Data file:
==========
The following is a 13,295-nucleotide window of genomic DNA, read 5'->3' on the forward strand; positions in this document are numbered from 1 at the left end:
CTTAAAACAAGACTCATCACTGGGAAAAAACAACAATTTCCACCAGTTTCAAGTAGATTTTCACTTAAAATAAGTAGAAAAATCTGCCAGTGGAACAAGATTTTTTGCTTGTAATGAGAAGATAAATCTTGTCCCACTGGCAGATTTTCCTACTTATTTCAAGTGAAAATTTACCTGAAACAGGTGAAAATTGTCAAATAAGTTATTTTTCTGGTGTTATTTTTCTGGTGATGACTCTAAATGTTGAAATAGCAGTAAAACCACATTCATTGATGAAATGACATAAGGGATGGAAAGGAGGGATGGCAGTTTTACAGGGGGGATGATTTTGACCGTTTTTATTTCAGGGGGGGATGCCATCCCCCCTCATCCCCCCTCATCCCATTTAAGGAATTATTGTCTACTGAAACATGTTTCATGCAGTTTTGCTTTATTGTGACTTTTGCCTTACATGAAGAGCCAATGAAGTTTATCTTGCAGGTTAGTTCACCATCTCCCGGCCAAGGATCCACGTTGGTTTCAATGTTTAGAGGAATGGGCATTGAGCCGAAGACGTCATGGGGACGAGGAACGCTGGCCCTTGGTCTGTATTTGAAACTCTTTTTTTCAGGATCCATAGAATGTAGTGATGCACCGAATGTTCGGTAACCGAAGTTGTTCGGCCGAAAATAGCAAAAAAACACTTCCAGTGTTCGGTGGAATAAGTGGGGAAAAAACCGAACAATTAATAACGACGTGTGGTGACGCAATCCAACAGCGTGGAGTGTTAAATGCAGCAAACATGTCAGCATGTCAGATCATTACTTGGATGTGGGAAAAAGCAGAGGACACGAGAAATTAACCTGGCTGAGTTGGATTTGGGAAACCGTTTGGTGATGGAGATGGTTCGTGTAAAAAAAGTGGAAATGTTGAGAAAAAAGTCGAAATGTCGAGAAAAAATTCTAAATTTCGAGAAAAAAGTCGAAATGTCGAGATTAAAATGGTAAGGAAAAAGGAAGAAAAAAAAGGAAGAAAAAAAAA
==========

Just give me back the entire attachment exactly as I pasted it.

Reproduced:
The following is a 13,295-nucleotide window of genomic DNA, read 5'->3' on the forward strand; positions in this document are numbered from 1 at the left end:
CTTAAAACAAGACTCATCACTGGGAAAAAACAACAATTTCCACCAGTTTCAAGTAGATTTTCACTTAAAATAAGTAGAAAAATCTGCCAGTGGAACAAGATTTTTTGCTTGTAATGAGAAGATAAATCTTGTCCCACTGGCAGATTTTCCTACTTATTTCAAGTGAAAATTTACCTGAAACAGGTGAAAATTGTCAAATAAGTTATTTTTCTGGTGTTATTTTTCTGGTGATGACTCTAAATGTTGAAATAGCAGTAAAACCACATTCATTGATGAAATGACATAAGGGATGGAAAGGAGGGATGGCAGTTTTACAGGGGGGATGATTTTGACCGTTTTTATTTCAGGGGGGGATGCCATCCCCCCTCATCCCCCCTCATCCCATTTAAGGAATTATTGTCTACTGAAACATGTTTCATGCAGTTTTGCTTTATTGTGACTTTTGCCTTACATGAAGAGCCAATGAAGTTTATCTTGCAGGTTAGTTCACCATCTCCCGGCCAAGGATCCACGTTGGTTTCAATGTTTAGAGGAATGGGCATTGAGCCGAAGACGTCATGGGGACGAGGAACGCTGGCCCTTGGTCTGTATTTGAAACTCTTTTTTTCAGGATCCATAGAATGTAGTGATGCACCGAATGTTCGGTAACCGAAGTTGTTCGGCCGAAAATAGCAAAAAAACACTTCCAGTGTTCGGTGGAATAAGTGGGGAAAAAACCGAACAATTAATAACGACGTGTGGTGACGCAATCCAACAGCGTGGAGTGTTAAATGCAGCAAACATGTCAGCATGTCAGATCATTACTTGGATGTGGGAAAAAGCAGAGGACACGAGAAATTAACCTGGCTGAGTTGGATTTGGGAAACCGTTTGGTGATGGAGATGGTTCGTGTAAAAAAAGTGGAAATGTTGAGAAAAAAGTCGAAATGTCGAGAAAAAATTCTAAATTTCGAGAAAAAAGTCGAAATGTCGAGATTAAAATGGTAAGGAAAAAGGAAGAAAAAAAAGGAAGAAAAAAAAA